Written by Edgard Lacayo
Last week, Virginians chose republican Glenn Youngkin as their governor. In a close race against democratic candidate, and former governor, Terry McAuliffe, Youngkin won the election with 50.6% of the vote while McAuliffe received 48.7% of the vote. Youngkin successfully ran a campaign that focused on issues that swing suburban voters cared about such as increasing education funding, school curriculum, and lower taxes. Another key to his success was the balancing act between appealing to Trump’s base and other voters. He was able to attract Trump supporters’ vote while distancing himself from Trump’s style of politics, which was very unappealing to suburban voters in the 2020 election. In contrast, McAuliffe was criticized for not focusing on his achievements as governor in his campaign and instead focusing on connecting Youngkin to Trump. Ultimately this message failed especially since Youngkin built an image of a basketball coaching, fleece vest wearing suburban dad. This made him very inoffensive towards suburban voters.
This election also saw the return of a trend in Virginia politics where the state picks a governor of the opposition party rather than the same party that is in the White House. This trend had been interrupted when McAuliffe became governor in 2014 after Obama won the 2012 election. Another significant outcome of this election was the election of republican Winsome Sears as lieutenant governor. Sears has broken barriers this election by being both the first Black female lieutenant governor of Virginia. This is the highest office a woman has been elected to in the state.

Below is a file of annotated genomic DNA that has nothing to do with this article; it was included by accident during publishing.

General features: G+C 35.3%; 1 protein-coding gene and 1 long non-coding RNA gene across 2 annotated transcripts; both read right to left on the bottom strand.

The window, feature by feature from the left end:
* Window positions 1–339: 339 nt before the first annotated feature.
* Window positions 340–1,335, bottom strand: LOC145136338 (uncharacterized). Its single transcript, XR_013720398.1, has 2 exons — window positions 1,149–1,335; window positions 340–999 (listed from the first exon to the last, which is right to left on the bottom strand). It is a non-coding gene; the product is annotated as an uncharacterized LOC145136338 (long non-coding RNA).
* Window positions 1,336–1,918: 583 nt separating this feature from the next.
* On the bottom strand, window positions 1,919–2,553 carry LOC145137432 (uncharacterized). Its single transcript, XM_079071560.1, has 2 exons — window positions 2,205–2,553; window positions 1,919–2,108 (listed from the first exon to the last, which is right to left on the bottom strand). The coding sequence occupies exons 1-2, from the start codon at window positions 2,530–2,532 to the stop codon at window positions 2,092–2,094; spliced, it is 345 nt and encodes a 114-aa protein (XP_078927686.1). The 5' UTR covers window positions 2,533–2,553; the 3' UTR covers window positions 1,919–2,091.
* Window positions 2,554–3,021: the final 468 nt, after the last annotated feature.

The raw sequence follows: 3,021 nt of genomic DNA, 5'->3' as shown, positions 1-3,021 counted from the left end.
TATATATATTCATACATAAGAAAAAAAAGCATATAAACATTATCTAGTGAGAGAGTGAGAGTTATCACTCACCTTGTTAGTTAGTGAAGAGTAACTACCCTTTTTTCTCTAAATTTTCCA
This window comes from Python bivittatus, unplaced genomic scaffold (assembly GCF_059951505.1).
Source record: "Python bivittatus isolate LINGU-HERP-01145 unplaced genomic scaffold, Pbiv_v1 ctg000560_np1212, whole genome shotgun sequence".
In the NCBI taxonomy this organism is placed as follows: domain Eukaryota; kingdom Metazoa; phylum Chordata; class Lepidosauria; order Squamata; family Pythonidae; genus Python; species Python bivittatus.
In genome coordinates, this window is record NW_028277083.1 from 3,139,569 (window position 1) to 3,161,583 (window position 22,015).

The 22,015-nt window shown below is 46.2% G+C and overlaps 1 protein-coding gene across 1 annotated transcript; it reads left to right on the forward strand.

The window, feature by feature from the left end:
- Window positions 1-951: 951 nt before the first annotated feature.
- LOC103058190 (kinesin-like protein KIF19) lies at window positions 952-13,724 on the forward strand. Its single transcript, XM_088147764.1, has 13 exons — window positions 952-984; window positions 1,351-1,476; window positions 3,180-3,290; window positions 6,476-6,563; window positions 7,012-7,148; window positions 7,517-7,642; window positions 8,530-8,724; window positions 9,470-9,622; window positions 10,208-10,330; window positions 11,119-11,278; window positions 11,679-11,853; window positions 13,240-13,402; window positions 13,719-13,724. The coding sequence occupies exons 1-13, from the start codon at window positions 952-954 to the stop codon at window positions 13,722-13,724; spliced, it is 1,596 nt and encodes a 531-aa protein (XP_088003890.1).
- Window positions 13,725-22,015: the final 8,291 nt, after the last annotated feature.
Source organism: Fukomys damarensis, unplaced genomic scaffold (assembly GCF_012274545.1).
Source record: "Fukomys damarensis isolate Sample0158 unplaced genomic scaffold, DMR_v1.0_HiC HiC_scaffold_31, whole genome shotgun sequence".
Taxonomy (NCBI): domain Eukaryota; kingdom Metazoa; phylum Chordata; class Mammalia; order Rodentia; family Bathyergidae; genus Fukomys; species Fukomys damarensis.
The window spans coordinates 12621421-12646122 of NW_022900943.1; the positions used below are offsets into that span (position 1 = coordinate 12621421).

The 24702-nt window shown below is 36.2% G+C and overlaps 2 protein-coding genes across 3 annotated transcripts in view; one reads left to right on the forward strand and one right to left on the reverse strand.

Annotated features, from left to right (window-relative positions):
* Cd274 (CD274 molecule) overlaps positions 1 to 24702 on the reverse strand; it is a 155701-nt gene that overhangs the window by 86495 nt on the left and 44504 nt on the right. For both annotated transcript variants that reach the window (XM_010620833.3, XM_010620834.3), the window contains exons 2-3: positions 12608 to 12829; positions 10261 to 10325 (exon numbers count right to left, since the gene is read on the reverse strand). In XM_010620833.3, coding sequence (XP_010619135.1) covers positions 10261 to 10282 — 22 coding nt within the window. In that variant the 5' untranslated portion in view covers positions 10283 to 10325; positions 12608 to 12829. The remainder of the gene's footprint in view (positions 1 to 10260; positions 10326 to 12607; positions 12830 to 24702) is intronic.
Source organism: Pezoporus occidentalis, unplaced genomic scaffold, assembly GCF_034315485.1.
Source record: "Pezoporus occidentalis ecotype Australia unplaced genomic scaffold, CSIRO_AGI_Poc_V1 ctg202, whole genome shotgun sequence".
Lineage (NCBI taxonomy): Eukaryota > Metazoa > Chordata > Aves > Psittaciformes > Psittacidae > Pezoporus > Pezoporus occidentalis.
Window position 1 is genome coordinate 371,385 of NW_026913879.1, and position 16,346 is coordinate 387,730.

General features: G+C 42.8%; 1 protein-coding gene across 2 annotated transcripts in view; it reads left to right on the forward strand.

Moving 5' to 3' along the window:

This election has been noted at the national level for showing both republicans and democrats what the future 2022 midterms, and to a lesser extent, the 2024 general election, might look like. For democrats, it has shown that associating their rivals to Trump has very limited effects, even in blue states. It also shows that suburban voters are still swing voters and that a state’s demographics do not translate to the ballot as much as democrats had hoped.
For republicans, this election might have shown a way forward in the post-Trump years. Youngkin was able to win by projecting a much softer image in the state that was very different from the image of Donald Trump. Unsurprisingly, Youngkin outperformed Trump in suburban areas. What was a surprise, however, was that he even outperformed Trump in many rural areas. Even though Youngkin accepted Trump’s endorsement, he only had to play into a few issues that the Trump base cared about, like election integrity, to win them over. His victory has shown that republicans can run on issues like education and lower taxes and win without necessarily relying on Trump to win elections.